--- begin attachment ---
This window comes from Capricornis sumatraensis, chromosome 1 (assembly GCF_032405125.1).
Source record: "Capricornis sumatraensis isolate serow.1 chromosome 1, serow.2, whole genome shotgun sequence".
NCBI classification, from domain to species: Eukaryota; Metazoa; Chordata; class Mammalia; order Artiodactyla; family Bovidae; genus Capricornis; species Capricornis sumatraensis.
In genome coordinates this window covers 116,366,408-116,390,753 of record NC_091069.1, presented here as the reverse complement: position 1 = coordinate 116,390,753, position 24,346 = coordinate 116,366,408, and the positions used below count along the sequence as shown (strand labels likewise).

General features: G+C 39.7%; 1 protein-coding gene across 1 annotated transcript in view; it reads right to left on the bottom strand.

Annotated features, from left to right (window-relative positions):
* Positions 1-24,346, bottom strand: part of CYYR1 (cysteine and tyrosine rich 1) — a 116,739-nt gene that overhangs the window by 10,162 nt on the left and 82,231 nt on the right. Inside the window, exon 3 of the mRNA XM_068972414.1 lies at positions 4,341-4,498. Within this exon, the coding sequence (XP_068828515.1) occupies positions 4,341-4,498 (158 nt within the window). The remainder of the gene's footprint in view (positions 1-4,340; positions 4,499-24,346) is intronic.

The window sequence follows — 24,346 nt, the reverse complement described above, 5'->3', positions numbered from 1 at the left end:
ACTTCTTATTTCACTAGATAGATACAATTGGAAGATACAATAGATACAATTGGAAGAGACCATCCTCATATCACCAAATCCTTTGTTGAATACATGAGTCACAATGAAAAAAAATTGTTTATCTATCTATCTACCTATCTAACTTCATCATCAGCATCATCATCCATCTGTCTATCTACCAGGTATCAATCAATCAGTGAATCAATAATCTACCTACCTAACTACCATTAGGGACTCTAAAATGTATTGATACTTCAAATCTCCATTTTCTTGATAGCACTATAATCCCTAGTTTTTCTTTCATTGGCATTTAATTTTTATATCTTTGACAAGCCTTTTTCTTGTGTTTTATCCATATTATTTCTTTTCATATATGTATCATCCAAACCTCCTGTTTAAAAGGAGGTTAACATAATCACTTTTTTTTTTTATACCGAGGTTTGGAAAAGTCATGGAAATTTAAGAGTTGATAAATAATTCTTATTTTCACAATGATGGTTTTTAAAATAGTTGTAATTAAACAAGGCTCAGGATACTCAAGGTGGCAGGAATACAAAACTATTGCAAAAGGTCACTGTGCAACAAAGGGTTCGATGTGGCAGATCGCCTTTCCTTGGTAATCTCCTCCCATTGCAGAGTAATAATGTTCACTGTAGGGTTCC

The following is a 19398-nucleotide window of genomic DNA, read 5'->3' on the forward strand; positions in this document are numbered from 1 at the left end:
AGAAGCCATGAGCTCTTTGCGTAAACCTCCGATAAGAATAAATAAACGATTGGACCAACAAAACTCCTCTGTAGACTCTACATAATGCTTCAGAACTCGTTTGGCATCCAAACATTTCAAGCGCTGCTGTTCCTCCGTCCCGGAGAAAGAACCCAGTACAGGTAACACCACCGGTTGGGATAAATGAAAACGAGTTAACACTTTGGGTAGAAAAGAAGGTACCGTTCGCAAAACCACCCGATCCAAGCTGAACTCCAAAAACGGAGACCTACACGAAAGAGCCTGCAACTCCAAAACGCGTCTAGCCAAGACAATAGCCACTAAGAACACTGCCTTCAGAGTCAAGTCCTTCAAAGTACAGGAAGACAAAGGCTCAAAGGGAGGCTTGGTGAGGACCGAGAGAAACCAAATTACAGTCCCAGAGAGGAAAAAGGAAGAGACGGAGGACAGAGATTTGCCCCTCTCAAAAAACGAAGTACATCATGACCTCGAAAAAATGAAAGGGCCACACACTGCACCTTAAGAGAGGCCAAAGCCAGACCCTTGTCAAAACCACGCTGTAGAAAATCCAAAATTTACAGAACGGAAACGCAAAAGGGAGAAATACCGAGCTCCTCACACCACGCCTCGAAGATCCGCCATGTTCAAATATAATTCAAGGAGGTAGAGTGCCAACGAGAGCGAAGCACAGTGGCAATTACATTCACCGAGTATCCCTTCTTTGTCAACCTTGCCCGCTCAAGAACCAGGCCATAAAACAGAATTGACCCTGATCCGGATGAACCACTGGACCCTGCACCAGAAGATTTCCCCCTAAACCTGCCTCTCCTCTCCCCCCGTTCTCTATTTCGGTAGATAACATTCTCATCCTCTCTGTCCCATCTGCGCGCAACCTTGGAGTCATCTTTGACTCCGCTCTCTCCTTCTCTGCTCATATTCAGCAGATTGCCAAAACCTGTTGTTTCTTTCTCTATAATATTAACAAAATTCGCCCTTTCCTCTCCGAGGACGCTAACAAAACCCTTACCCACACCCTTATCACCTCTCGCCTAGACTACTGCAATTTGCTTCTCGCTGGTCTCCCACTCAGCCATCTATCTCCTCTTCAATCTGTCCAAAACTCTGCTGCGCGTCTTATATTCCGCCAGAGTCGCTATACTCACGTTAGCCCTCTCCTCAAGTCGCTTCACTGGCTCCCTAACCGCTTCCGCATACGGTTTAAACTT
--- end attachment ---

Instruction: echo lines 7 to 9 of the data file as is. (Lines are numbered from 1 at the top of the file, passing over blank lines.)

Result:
* Positions 1-24,346, bottom strand: part of CYYR1 (cysteine and tyrosine rich 1) — a 116,739-nt gene that overhangs the window by 10,162 nt on the left and 82,231 nt on the right. Inside the window, exon 3 of the mRNA XM_068972414.1 lies at positions 4,341-4,498. Within this exon, the coding sequence (XP_068828515.1) occupies positions 4,341-4,498 (158 nt within the window). The remainder of the gene's footprint in view (positions 1-4,340; positions 4,499-24,346) is intronic.

The window sequence follows — 24,346 nt, the reverse complement described above, 5'->3', positions numbered from 1 at the left end:
ACTTCTTATTTCACTAGATAGATACAATTGGAAGATACAATAGATACAATTGGAAGAGACCATCCTCATATCACCAAATCCTTTGTTGAATACATGAGTCACAATGAAAAAAAATTGTTTATCTATCTATCTACCTATCTAACTTCATCATCAGCATCATCATCCATCTGTCTATCTACCAGGTATCAATCAATCAGTGAATCAATAATCTACCTACCTAACTACCATTAGGGACTCTAAAATGTATTGATACTTCAAATCTCCATTTTCTTGATAGCACTATAATCCCTAGTTTTTCTTTCATTGGCATTTAATTTTTATATCTTTGACAAGCCTTTTTCTTGTGTTTTATCCATATTATTTCTTTTCATATATGTATCATCCAAACCTCCTGTTTAAAAGGAGGTTAACATAATCACTTTTTTTTTTTATACCGAGGTTTGGAAAAGTCATGGAAATTTAAGAGTTGATAAATAATTCTTATTTTCACAATGATGGTTTTTAAAATAGTTGTAATTAAACAAGGCTCAGGATACTCAAGGTGGCAGGAATACAAAACTATTGCAAAAGGTCACTGTGCAACAAAGGGTTCGATGTGGCAGATCGCCTTTCCTTGGTAATCTCCTCCCATTGCAGAGTAATAATGTTCACTGTAGGGTTCC